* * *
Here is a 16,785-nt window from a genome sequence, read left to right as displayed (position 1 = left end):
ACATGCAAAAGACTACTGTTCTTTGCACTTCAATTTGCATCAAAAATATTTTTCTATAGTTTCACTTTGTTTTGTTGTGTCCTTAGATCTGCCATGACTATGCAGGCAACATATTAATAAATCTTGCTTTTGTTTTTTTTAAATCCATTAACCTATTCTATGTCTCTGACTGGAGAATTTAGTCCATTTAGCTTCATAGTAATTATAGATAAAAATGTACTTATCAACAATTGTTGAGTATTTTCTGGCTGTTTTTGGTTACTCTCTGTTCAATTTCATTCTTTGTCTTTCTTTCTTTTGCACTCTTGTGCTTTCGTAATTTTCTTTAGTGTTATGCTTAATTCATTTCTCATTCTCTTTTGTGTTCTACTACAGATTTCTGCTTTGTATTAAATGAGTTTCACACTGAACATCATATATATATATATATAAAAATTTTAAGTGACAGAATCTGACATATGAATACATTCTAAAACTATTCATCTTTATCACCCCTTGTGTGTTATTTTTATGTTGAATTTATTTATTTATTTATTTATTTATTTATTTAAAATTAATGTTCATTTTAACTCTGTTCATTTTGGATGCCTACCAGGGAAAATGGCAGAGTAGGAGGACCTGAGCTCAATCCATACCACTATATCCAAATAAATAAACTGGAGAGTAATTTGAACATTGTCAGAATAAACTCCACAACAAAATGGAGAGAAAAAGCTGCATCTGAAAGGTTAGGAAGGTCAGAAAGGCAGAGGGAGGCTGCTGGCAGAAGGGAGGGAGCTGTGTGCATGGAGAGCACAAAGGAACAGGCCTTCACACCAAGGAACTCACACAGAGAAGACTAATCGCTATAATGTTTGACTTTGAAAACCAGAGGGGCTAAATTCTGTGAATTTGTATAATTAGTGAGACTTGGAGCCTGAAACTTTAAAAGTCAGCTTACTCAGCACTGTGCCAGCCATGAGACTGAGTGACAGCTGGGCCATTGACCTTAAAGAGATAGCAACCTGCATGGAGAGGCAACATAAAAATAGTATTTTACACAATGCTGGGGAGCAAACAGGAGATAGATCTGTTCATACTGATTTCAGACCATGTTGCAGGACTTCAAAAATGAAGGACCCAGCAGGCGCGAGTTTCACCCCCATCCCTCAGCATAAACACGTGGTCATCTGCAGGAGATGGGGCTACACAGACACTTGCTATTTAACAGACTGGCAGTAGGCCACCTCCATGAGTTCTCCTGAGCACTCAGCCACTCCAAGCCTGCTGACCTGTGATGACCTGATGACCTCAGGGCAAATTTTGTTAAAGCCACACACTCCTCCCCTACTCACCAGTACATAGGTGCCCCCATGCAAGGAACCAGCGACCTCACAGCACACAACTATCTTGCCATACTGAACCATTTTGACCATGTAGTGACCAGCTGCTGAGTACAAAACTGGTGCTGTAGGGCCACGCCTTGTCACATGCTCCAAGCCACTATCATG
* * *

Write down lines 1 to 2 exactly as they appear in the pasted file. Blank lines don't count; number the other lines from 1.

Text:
Here is a 16,785-nt window from a genome sequence, read left to right as displayed (position 1 = left end):
ACATGCAAAAGACTACTGTTCTTTGCACTTCAATTTGCATCAAAAATATTTTTCTATAGTTTCACTTTGTTTTGTTGTGTCCTTAGATCTGCCATGACTATGCAGGCAACATATTAATAAATCTTGCTTTTGTTTTTTTTAAATCCATTAACCTATTCTATGTCTCTGACTGGAGAATTTAGTCCATTTAGCTTCATAGTAATTATAGATAAAAATGTACTTATCAACAATTGTTGAGTATTTTCTGGCTGTTTTTGGTTACTCTCTGTTCAATTTCATTCTTTGTCTTTCTTTCTTTTGCACTCTTGTGCTTTCGTAATTTTCTTTAGTGTTATGCTTAATTCATTTCTCATTCTCTTTTGTGTTCTACTACAGATTTCTGCTTTGTATTAAATGAGTTTCACACTGAACATCATATATATATATATATAAAAATTTTAAGTGACAGAATCTGACATATGAATACATTCTAAAACTATTCATCTTTATCACCCCTTGTGTGTTATTTTTATGTTGAATTTATTTATTTATTTATTTATTTATTTATTTAAAATTAATGTTCATTTTAACTCTGTTCATTTTGGATGCCTACCAGGGAAAATGGCAGAGTAGGAGGACCTGAGCTCAATCCATACCACTATATCCAAATAAATAAACTGGAGAGTAATTTGAACATTGTCAGAATAAACTCCACAACAAAATGGAGAGAAAAAGCTGCATCTGAAAGGTTAGGAAGGTCAGAAAGGCAGAGGGAGGCTGCTGGCAGAAGGGAGGGAGCTGTGTGCATGGAGAGCACAAAGGAACAGGCCTTCACACCAAGGAACTCACACAGAGAAGACTAATCGCTATAATGTTTGACTTTGAAAACCAGAGGGGCTAAATTCTGTGAATTTGTATAATTAGTGAGACTTGGAGCCTGAAACTTTAAAAGTCAGCTTACTCAGCACTGTGCCAGCCATGAGACTGAGTGACAGCTGGGCCATTGACCTTAAAGAGATAGCAACCTGCATGGAGAGGCAACATAAAAATAGTATTTTACACAATGCTGGGGAGCAAACAGGAGATAGATCTGTTCATACTGATTTCAGACCATGTTGCAGGACTTCAAAAATGAAGGACCCAGCAGGCGCGAGTTTCACCCCCATCCCTCAGCATAAACACGTGGTCATCTGCAGGAGATGGGGCTACACAGACACTTGCTATTTAACAGACTGGCAGTAGGCCACCTCCATGAGTTCTCCTGAGCACTCAGCCACTCCAAGCCTGCTGACCTGTGATGACCTGATGACCTCAGGGCAAATTTTGTTAAAGCCACACACTCCTCCCCTACTCACCAGTACATAGGTGCCCCCATGCAAGGAACCAGCGACCTCACAGCACACAACTATCTTGCCATACTGAACCATTTTGACCATGTAGTGACCAGCTGCTGAGTACAAAACTGGTGCTGTAGGGCCACGCCTTGTCACATGCTCCAAGCCACTATCATG